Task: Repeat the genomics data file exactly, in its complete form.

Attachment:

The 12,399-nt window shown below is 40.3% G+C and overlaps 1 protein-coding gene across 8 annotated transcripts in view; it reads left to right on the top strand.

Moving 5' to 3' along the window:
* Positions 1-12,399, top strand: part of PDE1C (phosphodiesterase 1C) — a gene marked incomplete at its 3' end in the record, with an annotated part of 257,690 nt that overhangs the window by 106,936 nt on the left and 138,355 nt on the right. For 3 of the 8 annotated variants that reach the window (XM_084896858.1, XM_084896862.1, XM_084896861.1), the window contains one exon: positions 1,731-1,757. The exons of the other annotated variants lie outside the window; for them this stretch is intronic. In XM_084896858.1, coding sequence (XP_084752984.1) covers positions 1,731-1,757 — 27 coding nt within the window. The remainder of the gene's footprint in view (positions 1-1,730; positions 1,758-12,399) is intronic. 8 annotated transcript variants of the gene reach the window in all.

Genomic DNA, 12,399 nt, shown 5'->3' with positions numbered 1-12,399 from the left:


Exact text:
The 12,399-nt window shown below is 40.3% G+C and overlaps 1 protein-coding gene across 8 annotated transcripts in view; it reads left to right on the top strand.

Moving 5' to 3' along the window:
* Positions 1-12,399, top strand: part of PDE1C (phosphodiesterase 1C) — a gene marked incomplete at its 3' end in the record, with an annotated part of 257,690 nt that overhangs the window by 106,936 nt on the left and 138,355 nt on the right. For 3 of the 8 annotated variants that reach the window (XM_084896858.1, XM_084896862.1, XM_084896861.1), the window contains one exon: positions 1,731-1,757. The exons of the other annotated variants lie outside the window; for them this stretch is intronic. In XM_084896858.1, coding sequence (XP_084752984.1) covers positions 1,731-1,757 — 27 coding nt within the window. The remainder of the gene's footprint in view (positions 1-1,730; positions 1,758-12,399) is intronic. 8 annotated transcript variants of the gene reach the window in all.

Genomic DNA, 12,399 nt, shown 5'->3' with positions numbered 1-12,399 from the left: